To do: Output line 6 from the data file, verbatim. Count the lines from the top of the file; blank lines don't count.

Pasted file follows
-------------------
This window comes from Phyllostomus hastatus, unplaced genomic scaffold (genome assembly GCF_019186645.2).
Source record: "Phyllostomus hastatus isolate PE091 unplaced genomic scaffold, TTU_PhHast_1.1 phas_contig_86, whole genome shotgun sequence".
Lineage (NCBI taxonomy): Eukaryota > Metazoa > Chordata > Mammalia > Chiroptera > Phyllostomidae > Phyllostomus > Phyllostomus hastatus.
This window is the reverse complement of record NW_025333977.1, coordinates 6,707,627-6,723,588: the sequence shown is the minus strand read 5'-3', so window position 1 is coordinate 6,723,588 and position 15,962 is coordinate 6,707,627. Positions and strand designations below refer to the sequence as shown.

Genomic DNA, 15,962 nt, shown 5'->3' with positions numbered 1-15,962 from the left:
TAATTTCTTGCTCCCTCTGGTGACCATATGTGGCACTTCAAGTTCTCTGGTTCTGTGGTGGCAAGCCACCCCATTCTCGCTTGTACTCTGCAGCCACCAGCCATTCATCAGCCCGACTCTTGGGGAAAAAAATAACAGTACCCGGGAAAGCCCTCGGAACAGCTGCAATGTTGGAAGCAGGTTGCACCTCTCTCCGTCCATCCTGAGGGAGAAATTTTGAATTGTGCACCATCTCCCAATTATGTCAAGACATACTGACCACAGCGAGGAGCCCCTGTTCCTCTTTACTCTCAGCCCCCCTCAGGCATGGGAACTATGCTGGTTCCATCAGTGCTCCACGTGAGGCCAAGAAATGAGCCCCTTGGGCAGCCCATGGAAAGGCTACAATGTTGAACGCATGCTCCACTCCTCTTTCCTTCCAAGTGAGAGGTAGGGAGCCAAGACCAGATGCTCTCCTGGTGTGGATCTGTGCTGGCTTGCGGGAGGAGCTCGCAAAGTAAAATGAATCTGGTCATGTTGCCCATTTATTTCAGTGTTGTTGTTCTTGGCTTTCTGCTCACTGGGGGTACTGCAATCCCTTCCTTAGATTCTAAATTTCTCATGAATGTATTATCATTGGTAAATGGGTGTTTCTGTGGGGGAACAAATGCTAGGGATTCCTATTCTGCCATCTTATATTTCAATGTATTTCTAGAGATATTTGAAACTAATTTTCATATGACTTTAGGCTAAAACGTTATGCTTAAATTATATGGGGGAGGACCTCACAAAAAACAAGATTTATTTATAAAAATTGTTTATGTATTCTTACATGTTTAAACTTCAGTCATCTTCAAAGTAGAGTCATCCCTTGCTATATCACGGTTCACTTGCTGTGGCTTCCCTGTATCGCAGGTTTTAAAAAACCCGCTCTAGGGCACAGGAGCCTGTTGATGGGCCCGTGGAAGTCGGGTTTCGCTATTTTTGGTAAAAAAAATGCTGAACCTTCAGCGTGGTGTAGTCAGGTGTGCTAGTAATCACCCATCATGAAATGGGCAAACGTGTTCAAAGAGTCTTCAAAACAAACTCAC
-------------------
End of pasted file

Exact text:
TAATTTCTTGCTCCCTCTGGTGACCATATGTGGCACTTCAAGTTCTCTGGTTCTGTGGTGGCAAGCCACCCCATTCTCGCTTGTACTCTGCAGCCACCAGCCATTCATCAGCCCGACTCTTGGGGAAAAAAATAACAGTACCCGGGAAAGCCCTCGGAACAGCTGCAATGTTGGAAGCAGGTTGCACCTCTCTCCGTCCATCCTGAGGGAGAAATTTTGAATTGTGCACCATCTCCCAATTATGTCAAGACATACTGACCACAGCGAGGAGCCCCTGTTCCTCTTTACTCTCAGCCCCCCTCAGGCATGGGAACTATGCTGGTTCCATCAGTGCTCCACGTGAGGCCAAGAAATGAGCCCCTTGGGCAGCCCATGGAAAGGCTACAATGTTGAACGCATGCTCCACTCCTCTTTCCTTCCAAGTGAGAGGTAGGGAGCCAAGACCAGATGCTCTCCTGGTGTGGATCTGTGCTGGCTTGCGGGAGGAGCTCGCAAAGTAAAATGAATCTGGTCATGTTGCCCATTTATTTCAGTGTTGTTGTTCTTGGCTTTCTGCTCACTGGGGGTACTGCAATCCCTTCCTTAGATTCTAAATTTCTCATGAATGTATTATCATTGGTAAATGGGTGTTTCTGTGGGGGAACAAATGCTAGGGATTCCTATTCTGCCATCTTATATTTCAATGTATTTCTAGAGATATTTGAAACTAATTTTCATATGACTTTAGGCTAAAACGTTATGCTTAAATTATATGGGGGAGGACCTCACAAAAAACAAGATTTATTTATAAAAATTGTTTATGTATTCTTACATGTTTAAACTTCAGTCATCTTCAAAGTAGAGTCATCCCTTGCTATATCACGGTTCACTTGCTGTGGCTTCCCTGTATCGCAGGTTTTAAAAAACCCGCTCTAGGGCACAGGAGCCTGTTGATGGGCCCGTGGAAGTCGGGTTTCGCTATTTTTGGTAAAAAAAATGCTGAACCTTCAGCGTGGTGTAGTCAGGTGTGCTAGTAATCACCCATCATGAAATGGGCAAACGTGTTCAAAGAGTCTTCAAAACAAACTCAC